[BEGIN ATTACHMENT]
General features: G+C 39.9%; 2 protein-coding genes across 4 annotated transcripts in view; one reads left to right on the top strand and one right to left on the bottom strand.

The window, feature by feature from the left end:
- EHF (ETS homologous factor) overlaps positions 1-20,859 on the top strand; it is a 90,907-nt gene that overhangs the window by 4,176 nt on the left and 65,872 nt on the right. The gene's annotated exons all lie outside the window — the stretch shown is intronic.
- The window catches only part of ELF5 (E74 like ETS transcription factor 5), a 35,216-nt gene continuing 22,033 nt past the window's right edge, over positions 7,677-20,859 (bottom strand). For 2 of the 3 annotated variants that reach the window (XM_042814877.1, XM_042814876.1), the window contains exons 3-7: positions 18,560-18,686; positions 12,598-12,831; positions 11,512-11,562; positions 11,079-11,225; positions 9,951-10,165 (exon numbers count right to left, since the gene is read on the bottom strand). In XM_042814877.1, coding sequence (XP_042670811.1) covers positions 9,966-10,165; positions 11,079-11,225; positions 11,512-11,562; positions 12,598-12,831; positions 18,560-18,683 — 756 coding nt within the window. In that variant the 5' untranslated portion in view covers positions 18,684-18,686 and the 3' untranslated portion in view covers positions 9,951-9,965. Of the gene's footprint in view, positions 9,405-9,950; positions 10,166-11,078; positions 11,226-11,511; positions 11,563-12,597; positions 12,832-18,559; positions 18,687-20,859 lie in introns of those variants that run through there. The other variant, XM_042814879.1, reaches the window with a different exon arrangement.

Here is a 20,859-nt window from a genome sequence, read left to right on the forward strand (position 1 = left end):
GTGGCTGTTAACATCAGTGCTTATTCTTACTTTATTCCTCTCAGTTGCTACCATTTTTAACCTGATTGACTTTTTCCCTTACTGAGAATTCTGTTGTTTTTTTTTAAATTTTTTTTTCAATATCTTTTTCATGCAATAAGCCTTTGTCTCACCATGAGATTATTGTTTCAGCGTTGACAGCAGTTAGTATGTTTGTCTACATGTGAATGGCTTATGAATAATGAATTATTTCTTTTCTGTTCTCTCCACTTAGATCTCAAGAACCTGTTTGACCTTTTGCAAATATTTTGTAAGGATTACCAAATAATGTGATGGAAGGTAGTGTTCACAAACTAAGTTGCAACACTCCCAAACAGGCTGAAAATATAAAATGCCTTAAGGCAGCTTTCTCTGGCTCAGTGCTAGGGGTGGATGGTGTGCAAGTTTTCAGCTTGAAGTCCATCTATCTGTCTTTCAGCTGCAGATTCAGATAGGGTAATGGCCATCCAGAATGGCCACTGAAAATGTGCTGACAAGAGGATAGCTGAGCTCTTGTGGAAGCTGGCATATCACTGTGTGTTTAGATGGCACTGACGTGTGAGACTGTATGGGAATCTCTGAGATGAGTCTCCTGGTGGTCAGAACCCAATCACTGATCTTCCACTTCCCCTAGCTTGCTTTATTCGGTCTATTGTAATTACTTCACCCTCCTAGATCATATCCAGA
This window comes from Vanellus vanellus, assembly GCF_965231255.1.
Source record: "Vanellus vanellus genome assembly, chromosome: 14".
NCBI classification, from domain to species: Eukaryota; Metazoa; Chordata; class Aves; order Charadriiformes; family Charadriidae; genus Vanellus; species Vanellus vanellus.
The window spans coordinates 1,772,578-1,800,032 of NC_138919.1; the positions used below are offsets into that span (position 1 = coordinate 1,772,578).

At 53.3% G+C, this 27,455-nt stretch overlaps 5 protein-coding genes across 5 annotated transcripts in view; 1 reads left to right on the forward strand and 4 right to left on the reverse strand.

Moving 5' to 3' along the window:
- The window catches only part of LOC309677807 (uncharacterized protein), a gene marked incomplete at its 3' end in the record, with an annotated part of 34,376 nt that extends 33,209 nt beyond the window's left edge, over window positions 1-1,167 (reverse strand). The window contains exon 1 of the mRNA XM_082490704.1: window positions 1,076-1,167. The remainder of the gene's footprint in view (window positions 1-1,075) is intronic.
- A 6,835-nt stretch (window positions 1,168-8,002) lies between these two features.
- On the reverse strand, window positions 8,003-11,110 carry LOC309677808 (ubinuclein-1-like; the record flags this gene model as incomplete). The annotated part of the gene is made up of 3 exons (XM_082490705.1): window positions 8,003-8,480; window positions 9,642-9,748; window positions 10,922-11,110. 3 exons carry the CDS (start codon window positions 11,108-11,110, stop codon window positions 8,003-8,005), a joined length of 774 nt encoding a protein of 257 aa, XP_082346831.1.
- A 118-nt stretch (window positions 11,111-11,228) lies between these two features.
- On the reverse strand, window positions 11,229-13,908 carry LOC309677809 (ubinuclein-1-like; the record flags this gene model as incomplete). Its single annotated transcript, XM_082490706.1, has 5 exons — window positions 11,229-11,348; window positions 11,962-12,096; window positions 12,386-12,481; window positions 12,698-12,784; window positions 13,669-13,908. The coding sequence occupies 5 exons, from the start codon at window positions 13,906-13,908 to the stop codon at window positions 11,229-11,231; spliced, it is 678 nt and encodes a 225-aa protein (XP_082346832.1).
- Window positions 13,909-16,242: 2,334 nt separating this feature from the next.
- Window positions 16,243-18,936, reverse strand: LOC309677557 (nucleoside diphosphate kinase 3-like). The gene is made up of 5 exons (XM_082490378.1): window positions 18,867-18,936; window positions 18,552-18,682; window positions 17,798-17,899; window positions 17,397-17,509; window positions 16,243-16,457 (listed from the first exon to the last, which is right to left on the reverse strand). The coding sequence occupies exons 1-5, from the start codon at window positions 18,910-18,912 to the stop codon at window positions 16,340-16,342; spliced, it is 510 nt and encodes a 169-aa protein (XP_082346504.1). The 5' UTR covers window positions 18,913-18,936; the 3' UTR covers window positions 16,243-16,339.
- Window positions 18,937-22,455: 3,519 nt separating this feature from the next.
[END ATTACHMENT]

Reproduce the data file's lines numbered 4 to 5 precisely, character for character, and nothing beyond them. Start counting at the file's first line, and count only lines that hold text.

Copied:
- The window catches only part of ELF5 (E74 like ETS transcription factor 5), a 35,216-nt gene continuing 22,033 nt past the window's right edge, over positions 7,677-20,859 (bottom strand). For 2 of the 3 annotated variants that reach the window (XM_042814877.1, XM_042814876.1), the window contains exons 3-7: positions 18,560-18,686; positions 12,598-12,831; positions 11,512-11,562; positions 11,079-11,225; positions 9,951-10,165 (exon numbers count right to left, since the gene is read on the bottom strand). In XM_042814877.1, coding sequence (XP_042670811.1) covers positions 9,966-10,165; positions 11,079-11,225; positions 11,512-11,562; positions 12,598-12,831; positions 18,560-18,683 — 756 coding nt within the window. In that variant the 5' untranslated portion in view covers positions 18,684-18,686 and the 3' untranslated portion in view covers positions 9,951-9,965. Of the gene's footprint in view, positions 9,405-9,950; positions 10,166-11,078; positions 11,226-11,511; positions 11,563-12,597; positions 12,832-18,559; positions 18,687-20,859 lie in introns of those variants that run through there. The other variant, XM_042814879.1, reaches the window with a different exon arrangement.

Here is a 20,859-nt window from a genome sequence, read left to right on the forward strand (position 1 = left end):